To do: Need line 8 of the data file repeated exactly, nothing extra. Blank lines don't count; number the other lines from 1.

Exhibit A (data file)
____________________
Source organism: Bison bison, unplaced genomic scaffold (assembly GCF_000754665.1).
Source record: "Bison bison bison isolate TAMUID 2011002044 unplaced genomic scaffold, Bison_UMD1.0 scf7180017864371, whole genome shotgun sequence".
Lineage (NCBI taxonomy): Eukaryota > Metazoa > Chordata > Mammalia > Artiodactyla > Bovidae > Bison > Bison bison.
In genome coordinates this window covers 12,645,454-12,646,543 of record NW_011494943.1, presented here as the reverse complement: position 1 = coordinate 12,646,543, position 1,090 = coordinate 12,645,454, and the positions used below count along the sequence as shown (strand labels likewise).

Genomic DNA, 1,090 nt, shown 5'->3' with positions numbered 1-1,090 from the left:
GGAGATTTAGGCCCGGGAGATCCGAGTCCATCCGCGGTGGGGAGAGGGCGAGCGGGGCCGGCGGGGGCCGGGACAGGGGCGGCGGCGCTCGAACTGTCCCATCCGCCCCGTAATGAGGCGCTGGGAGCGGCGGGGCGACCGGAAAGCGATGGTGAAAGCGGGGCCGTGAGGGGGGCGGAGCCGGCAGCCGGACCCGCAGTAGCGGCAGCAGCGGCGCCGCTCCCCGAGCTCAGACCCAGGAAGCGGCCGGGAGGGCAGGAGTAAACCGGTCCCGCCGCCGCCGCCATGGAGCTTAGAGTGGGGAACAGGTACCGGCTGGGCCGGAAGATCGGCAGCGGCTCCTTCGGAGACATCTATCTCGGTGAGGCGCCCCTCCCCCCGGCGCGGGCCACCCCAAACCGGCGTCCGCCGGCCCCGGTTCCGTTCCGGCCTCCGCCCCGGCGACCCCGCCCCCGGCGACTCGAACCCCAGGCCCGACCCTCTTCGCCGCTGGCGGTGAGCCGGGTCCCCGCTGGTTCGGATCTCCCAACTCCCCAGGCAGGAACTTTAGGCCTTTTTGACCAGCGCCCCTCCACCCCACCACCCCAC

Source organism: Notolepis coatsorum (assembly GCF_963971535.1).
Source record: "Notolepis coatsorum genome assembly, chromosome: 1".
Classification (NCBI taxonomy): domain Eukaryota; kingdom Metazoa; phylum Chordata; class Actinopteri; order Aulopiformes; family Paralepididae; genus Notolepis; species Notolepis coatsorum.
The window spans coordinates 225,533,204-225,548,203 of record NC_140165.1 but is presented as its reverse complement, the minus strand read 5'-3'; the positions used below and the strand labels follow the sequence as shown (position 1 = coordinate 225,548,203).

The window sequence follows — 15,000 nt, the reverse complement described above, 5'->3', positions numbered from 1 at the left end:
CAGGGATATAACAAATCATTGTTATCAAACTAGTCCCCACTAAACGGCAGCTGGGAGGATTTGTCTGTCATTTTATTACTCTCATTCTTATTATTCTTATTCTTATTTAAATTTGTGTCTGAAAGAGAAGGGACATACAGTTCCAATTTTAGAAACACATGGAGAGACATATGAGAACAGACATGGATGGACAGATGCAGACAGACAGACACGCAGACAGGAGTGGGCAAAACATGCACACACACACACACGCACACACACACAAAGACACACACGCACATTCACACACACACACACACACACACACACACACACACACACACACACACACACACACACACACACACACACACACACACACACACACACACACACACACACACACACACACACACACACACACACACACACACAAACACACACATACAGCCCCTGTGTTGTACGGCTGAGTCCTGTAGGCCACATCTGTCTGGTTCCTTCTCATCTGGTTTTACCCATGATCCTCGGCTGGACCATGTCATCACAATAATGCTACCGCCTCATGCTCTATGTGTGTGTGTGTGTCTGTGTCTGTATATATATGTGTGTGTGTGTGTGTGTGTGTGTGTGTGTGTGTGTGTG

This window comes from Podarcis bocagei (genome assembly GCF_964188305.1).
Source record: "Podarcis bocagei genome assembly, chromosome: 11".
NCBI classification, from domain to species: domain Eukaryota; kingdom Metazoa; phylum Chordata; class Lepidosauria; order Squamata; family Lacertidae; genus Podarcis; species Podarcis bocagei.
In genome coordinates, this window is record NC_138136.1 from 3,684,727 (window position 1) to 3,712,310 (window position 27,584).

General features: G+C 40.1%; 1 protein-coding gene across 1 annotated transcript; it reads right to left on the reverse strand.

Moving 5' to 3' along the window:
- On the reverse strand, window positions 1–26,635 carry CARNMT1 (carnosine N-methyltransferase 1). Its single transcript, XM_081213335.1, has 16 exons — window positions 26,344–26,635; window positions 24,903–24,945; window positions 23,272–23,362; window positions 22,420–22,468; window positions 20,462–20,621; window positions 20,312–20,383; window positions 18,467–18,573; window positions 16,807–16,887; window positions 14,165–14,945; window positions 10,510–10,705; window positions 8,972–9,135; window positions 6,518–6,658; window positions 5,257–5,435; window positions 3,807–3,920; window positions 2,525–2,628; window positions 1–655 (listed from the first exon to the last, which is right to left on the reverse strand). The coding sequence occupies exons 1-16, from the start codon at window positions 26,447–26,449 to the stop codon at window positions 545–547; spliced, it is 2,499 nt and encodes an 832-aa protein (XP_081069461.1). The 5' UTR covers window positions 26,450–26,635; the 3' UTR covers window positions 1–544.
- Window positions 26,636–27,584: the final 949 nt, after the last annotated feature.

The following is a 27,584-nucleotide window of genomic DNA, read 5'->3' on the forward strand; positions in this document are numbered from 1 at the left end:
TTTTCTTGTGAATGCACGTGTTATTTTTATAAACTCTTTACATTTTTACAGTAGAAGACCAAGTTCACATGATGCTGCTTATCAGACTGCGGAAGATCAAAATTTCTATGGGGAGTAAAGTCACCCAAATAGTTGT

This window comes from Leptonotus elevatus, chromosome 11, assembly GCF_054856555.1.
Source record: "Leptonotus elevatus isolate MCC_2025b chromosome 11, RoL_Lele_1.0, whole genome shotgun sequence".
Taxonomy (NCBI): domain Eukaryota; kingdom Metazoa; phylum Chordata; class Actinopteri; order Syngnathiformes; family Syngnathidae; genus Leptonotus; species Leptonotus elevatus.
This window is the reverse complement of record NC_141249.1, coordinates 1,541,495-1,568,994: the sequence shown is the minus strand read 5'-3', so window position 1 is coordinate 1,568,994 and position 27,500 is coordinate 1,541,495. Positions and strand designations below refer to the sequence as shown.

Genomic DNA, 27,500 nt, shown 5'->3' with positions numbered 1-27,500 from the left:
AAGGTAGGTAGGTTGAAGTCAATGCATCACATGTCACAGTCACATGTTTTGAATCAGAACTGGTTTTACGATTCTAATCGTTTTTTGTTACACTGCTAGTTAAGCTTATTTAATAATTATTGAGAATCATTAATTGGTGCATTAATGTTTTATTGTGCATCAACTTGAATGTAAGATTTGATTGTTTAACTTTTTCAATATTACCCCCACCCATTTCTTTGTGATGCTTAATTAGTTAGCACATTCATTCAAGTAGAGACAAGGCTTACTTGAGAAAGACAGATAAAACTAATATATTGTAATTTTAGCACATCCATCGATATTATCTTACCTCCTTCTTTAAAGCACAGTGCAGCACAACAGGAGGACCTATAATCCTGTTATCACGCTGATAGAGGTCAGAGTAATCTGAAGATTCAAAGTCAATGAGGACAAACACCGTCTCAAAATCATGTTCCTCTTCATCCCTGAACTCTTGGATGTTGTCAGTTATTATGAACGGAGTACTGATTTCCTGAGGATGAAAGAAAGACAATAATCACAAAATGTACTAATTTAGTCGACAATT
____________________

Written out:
Source record: "Notolepis coatsorum genome assembly, chromosome: 1".